MOUNTAIN VIEW (KPIX 5) — A homeless and unemployed web developer in Mountain View has been overwhelmed with job offers less than two days after a picture of him handing out resumes went viral on social media.
48 hours ago, David Casarez could barely get a phone call returned, let alone a job interview.READ MORE: No Rain In Forecast; Dry January Returns San Francisco To Parched Conditions
But this weekend, he was sorting through hundreds of missed calls, text messages and emails from recruiters, hiring managers, and strangers offering words of encouragement from all over the world.
Looking for a job has turned into a full time job itself.
“You can see my inbox. I still have a bunch of emails to go through,” said Casarez. “Please bear with me as I try to get back to you.”
Last fall, Casarez became disillusioned with his job at General Motors in Texas. He cashed out his 401K and moved to Silicon Valley to try and launch his platform called Mesa.
Mesa is meant to help mom and pop food businesses scale up and get their products out to the masses.
“I want to try and do something that will put my name out there, make a mark on society,” said Casarez. “Know that I did something to help other people.”
With no network or support system, Casarez learned the hard way living and getting a foothold in Silicon Valley wasn’t easy.
He burned through his savings within months. His van that he’d been sleeping in got repossessed.
Desperate with $80,000 dollars in college loan debt, on Friday Casarez hit took to the streets.READ MORE: One Dead In Crash, Fire Involving Big-Rig On Eastbound Richmond-San Rafael Bridge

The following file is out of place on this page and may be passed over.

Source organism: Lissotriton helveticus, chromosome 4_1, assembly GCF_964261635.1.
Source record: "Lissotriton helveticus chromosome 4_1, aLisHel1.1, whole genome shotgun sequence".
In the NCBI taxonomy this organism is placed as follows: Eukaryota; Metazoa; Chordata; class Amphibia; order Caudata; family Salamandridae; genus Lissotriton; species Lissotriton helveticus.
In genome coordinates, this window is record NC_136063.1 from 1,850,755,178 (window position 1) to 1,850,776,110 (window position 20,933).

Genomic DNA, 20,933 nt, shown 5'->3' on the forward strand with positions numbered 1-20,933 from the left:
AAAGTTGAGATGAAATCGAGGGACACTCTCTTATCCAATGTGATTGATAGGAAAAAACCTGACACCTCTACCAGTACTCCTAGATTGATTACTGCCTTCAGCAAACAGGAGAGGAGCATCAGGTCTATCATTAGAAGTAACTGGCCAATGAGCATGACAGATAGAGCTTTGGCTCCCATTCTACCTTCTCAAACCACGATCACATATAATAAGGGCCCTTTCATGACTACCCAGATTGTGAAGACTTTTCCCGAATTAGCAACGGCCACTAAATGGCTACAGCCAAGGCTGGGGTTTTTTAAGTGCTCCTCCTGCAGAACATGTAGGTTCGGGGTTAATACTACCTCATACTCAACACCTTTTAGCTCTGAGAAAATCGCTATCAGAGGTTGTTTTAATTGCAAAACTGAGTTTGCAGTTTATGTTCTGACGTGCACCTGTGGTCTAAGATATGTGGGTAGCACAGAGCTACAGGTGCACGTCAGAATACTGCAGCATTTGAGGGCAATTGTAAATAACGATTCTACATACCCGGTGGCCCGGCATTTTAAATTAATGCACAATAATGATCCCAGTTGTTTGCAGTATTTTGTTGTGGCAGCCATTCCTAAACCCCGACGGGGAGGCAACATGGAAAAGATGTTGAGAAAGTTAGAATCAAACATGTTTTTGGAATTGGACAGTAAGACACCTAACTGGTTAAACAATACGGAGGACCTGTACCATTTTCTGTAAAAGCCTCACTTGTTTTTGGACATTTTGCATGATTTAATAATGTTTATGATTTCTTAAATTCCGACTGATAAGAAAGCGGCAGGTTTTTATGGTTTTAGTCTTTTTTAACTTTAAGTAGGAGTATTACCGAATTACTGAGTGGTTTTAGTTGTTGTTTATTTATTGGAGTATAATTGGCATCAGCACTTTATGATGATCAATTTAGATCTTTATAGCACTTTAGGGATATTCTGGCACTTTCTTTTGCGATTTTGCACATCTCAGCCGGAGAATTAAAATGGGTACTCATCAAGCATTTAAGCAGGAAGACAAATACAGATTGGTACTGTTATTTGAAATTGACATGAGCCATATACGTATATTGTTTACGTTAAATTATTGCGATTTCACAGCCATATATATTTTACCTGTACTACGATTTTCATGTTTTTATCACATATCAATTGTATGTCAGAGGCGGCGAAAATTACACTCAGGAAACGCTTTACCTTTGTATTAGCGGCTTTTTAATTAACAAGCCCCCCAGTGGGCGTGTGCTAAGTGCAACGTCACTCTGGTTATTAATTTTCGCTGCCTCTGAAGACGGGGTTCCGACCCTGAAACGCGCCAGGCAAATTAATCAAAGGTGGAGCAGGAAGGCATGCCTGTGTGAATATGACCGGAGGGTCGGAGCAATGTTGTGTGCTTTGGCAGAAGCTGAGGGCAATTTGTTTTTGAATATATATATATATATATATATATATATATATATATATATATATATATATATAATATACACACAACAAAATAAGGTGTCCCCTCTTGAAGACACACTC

He stood at a busy intersection in Mountain View holding a sign that read: “Homeless Hungry 4 Success Take a Resume.”
“I gotta do something, I gotta put myself out there,” said Casarez. “And I told myself, ‘Why not do that? Why not take that risk?’
Jasmine Scofield happened to be driving by and snapped his picture. With his permission, she shared the image and a photo of his resume on Twitter.
“I can only imagine that’s humiliating,” said Scofield. “Having to throw your ego and pride aside, and just say, ‘Hey listen, I need help at any cost.'”
The tweet went viral, with more than 135,000 retweets and over 215,000 likes as of Monday morning.
Scofield, who has nearly been homeless herself, says seeing Casarez’s clean pressed shirt, shined shoes, and college degree shattered stereotypes of what it means to be homeless in Silicon Valley.
“They have their own notion of what a homeless person is supposed to do, or supposed to be or look like,” said Scofield. “And I don’t think that’s fair. Like this just goes to show that having a college education and college degree doesn’t guarantee anything.”
Casarez keeps his nice interview clothes with him, but showers at local fitness club.
Until the job offers firm up, he will continue sleep on a bench at Rengstorff Park in Mountain View at night.
He still has the sign he used on Friday.MORE NEWS: COVID: Marin County Begins Easing Rules As Omicron Surge Likely Peaking
When asked if he had any regrets, Casarez replied, “No. I told myself would I rather be on my death knowing that I took a risk? Or knowing that I did not take that risk.”